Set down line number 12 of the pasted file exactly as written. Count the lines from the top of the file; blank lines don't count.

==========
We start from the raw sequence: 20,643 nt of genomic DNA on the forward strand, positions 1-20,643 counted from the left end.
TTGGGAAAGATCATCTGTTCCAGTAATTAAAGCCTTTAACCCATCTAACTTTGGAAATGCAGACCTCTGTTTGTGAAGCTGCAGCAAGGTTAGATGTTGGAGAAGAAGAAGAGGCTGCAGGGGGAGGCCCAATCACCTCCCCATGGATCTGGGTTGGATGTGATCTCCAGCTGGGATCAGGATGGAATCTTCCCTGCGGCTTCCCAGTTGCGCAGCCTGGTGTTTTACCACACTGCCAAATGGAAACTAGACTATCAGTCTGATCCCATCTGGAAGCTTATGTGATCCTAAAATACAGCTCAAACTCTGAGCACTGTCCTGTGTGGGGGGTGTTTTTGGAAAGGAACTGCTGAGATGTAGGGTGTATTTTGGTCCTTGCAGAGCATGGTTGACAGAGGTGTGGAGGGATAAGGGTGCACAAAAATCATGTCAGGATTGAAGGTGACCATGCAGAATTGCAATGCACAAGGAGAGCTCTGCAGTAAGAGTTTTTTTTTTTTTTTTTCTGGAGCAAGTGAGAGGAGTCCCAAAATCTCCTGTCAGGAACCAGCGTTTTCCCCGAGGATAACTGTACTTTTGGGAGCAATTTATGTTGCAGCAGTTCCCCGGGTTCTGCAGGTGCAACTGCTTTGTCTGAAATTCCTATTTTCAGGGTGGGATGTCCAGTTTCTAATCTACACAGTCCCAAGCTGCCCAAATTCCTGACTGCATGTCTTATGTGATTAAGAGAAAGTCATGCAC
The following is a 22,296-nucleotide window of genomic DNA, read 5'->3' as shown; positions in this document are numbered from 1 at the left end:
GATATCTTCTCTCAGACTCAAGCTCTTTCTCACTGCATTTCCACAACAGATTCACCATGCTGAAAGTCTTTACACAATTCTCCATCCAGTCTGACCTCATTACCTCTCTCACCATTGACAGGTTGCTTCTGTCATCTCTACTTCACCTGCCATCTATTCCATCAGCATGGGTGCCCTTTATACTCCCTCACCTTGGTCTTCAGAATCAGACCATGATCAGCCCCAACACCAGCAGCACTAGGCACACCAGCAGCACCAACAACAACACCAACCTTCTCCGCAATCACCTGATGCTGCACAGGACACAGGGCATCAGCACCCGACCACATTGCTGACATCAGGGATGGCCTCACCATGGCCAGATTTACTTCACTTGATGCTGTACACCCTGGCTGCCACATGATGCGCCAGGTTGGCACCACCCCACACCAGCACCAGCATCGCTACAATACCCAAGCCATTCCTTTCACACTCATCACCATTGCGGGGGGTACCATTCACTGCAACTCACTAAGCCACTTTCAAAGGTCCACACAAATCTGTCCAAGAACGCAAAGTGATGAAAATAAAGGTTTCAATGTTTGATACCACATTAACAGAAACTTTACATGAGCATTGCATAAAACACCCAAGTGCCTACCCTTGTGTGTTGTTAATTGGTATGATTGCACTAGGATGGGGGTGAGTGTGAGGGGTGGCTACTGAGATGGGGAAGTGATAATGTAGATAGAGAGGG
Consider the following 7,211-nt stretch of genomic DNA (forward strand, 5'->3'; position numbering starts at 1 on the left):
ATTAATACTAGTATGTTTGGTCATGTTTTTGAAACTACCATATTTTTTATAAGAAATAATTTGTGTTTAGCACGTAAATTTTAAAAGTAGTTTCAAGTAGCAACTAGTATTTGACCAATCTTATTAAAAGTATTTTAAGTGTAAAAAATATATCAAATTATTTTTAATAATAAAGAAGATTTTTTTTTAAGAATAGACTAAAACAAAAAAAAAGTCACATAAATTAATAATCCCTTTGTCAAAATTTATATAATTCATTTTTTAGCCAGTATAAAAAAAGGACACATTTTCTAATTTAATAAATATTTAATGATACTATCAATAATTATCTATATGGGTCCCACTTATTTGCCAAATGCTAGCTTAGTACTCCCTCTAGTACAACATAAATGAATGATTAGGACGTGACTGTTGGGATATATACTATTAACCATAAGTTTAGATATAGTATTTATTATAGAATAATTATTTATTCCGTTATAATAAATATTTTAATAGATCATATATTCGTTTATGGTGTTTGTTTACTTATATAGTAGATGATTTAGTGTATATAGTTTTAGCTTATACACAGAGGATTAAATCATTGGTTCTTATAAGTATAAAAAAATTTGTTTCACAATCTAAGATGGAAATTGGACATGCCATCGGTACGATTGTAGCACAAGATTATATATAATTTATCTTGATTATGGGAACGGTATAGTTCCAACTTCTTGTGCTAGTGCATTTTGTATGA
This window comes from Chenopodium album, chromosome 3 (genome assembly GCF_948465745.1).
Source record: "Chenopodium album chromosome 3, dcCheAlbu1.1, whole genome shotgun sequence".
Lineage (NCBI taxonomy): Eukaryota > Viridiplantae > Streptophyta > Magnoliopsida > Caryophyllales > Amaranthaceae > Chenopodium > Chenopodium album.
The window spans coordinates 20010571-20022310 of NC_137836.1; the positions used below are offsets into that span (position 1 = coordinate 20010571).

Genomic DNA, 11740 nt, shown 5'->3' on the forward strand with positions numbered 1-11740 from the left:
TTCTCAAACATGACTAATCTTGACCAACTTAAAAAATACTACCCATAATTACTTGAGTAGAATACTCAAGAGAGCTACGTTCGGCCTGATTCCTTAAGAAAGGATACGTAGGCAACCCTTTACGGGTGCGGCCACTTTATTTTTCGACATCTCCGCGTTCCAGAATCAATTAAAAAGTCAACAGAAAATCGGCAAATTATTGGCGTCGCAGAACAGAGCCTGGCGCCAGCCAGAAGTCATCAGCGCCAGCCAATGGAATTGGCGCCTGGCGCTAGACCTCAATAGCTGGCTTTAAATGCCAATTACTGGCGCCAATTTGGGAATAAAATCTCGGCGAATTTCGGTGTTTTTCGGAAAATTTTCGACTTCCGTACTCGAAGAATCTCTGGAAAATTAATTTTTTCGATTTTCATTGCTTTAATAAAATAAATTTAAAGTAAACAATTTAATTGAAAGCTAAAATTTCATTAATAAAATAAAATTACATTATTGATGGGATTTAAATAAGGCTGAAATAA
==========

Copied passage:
TTCTCAAACATGACTAATCTTGACCAACTTAAAAAATACTACCCATAATTACTTGAGTAGAATACTCAAGAGAGCTACGTTCGGCCTGATTCCTTAAGAAAGGATACGTAGGCAACCCTTTACGGGTGCGGCCACTTTATTTTTCGACATCTCCGCGTTCCAGAATCAATTAAAAAGTCAACAGAAAATCGGCAAATTATTGGCGTCGCAGAACAGAGCCTGGCGCCAGCCAGAAGTCATCAGCGCCAGCCAATGGAATTGGCGCCTGGCGCTAGACCTCAATAGCTGGCTTTAAATGCCAATTACTGGCGCCAATTTGGGAATAAAATCTCGGCGAATTTCGGTGTTTTTCGGAAAATTTTCGACTTCCGTACTCGAAGAATCTCTGGAAAATTAATTTTTTCGATTTTCATTGCTTTAATAAAATAAATTTAAAGTAAACAATTTAATTGAAAGCTAAAATTTCATTAATAAAATAAAATTACATTATTGATGGGATTTAAATAAGGCTGAAATAA